Minimum price variation rules help explain why stock prices vary substantially across countries, and other curiosities of share prices. Companies tend to split their stock so that the institutionally mandated minimum tick size is optimal relative to the stock price. A large relative tick size provides an incentive for dealers to make markets and for investors to provide liquidity by placing limit orders, despite its placing a high floor on the quoted bidâask spread. A simple model suggests that idiosyncratic risk, firm size, and visibility of the firm affect the optimal relative tick size and thus the share price.
Pages: 683-712 | Published: 6/1997 | DOI: 10.1111/j.1540-6261.1997.tb04818.x | Cited by: 29
CHRISTOPHER G. LAMOUREUX, CHARLES R. SCHNITZLEIN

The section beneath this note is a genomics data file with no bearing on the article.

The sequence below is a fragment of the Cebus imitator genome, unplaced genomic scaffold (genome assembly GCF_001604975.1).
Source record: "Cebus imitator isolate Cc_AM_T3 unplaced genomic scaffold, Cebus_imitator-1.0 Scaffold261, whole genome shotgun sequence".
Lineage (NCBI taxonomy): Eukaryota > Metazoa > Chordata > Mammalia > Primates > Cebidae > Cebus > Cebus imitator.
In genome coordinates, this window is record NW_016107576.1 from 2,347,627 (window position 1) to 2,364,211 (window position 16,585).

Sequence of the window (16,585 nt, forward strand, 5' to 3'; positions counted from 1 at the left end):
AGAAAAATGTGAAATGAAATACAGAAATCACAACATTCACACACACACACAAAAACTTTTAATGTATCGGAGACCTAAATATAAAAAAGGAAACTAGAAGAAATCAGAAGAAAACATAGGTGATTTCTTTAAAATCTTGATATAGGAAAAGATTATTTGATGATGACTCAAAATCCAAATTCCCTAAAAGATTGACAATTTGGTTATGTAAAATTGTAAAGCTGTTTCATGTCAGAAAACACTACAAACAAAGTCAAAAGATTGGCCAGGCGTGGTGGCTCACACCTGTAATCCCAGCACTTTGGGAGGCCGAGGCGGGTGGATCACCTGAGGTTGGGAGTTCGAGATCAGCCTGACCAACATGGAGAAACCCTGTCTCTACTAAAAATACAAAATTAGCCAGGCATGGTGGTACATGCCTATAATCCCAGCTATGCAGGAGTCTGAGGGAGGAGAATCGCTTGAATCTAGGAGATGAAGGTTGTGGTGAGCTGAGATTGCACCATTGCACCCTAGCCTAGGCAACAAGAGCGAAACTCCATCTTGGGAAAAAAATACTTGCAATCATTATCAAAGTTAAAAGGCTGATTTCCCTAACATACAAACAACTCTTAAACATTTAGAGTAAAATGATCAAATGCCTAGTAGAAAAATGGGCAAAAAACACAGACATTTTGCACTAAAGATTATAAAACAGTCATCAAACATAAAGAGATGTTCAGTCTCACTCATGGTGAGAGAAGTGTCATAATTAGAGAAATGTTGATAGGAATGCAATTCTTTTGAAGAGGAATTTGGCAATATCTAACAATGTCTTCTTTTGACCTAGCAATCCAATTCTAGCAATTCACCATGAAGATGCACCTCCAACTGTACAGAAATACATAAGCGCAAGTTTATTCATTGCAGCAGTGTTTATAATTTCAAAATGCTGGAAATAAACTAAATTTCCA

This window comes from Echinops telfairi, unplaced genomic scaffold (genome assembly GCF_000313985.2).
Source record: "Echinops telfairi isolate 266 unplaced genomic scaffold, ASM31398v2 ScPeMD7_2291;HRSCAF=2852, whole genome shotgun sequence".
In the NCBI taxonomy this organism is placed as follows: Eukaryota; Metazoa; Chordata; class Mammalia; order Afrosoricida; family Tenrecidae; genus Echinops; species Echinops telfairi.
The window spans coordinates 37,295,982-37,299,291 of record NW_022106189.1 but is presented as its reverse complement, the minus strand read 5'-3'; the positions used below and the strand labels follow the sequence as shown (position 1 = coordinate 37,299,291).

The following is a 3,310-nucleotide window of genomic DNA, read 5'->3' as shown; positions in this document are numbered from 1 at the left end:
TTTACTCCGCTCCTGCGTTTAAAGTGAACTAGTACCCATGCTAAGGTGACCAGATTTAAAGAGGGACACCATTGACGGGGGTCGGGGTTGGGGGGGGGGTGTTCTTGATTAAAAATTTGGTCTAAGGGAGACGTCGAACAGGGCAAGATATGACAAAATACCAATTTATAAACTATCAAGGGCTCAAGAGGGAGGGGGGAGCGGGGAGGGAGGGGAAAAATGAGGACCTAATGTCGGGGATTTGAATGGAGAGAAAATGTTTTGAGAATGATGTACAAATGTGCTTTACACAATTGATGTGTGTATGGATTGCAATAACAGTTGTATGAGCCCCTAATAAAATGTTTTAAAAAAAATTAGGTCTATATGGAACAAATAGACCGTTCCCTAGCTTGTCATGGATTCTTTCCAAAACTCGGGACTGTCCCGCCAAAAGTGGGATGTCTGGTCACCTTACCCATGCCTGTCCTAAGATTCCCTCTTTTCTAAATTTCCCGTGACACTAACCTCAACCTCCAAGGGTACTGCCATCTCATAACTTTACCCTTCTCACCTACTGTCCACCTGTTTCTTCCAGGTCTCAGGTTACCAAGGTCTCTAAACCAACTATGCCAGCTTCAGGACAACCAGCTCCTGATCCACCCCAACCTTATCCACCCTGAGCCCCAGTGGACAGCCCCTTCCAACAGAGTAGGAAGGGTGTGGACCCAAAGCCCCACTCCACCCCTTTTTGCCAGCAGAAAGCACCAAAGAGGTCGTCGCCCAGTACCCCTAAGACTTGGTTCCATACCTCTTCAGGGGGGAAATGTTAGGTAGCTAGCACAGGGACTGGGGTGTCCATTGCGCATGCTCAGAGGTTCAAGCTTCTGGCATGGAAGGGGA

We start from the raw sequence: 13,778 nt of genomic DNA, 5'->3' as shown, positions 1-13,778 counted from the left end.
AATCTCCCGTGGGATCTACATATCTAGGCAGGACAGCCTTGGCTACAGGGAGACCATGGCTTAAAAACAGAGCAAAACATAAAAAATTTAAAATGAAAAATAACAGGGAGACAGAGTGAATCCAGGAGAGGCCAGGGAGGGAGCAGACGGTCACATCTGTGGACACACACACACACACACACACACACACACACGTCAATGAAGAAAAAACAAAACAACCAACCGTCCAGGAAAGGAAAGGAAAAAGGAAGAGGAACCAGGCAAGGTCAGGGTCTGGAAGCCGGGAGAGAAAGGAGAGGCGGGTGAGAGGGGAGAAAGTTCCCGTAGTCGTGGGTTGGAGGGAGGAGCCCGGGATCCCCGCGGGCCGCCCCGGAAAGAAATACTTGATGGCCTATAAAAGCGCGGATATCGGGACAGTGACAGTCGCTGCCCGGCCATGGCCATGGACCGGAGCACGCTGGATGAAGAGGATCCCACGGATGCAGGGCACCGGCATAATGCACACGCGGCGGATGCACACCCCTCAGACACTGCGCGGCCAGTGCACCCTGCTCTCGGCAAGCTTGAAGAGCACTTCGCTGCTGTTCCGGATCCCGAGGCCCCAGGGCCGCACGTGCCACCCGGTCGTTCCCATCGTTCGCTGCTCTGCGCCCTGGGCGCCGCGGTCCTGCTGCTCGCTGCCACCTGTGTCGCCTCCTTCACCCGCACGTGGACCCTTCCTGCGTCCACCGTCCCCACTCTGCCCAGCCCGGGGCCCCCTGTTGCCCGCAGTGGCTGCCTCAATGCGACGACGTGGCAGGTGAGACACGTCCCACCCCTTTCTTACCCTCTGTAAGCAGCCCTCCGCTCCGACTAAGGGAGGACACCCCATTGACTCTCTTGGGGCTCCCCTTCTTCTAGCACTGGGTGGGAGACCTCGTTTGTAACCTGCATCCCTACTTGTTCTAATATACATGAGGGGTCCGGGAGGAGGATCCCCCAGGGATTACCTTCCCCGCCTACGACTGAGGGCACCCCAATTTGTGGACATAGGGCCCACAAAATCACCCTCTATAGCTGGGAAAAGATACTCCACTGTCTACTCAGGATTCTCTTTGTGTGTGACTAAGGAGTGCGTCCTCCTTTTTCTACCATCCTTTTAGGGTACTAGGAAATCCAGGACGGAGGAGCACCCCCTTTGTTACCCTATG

We report results from experimental asset markets with liquidity traders and an insider where we allow bilateral trade to take place, in addition to public trade with dealers. In the absence of the search alternative, dealer profits are largeâunlike in models with riskâneutral, competitive dealers. However, when we allow traders to participate in the search market, dealer profits are close to zero. Dealers compete more aggressively with the alternative trading avenue than with each other. There is no evidence that price discovery is less efficient when the specialists are not the only game in town.
Pages: 713-735 | Published: 6/1997 | DOI: 10.1111/j.1540-6261.1997.tb04819.x | Cited by: 65
LOUIS K. C. CHAN, JOSEF LAKONISHOK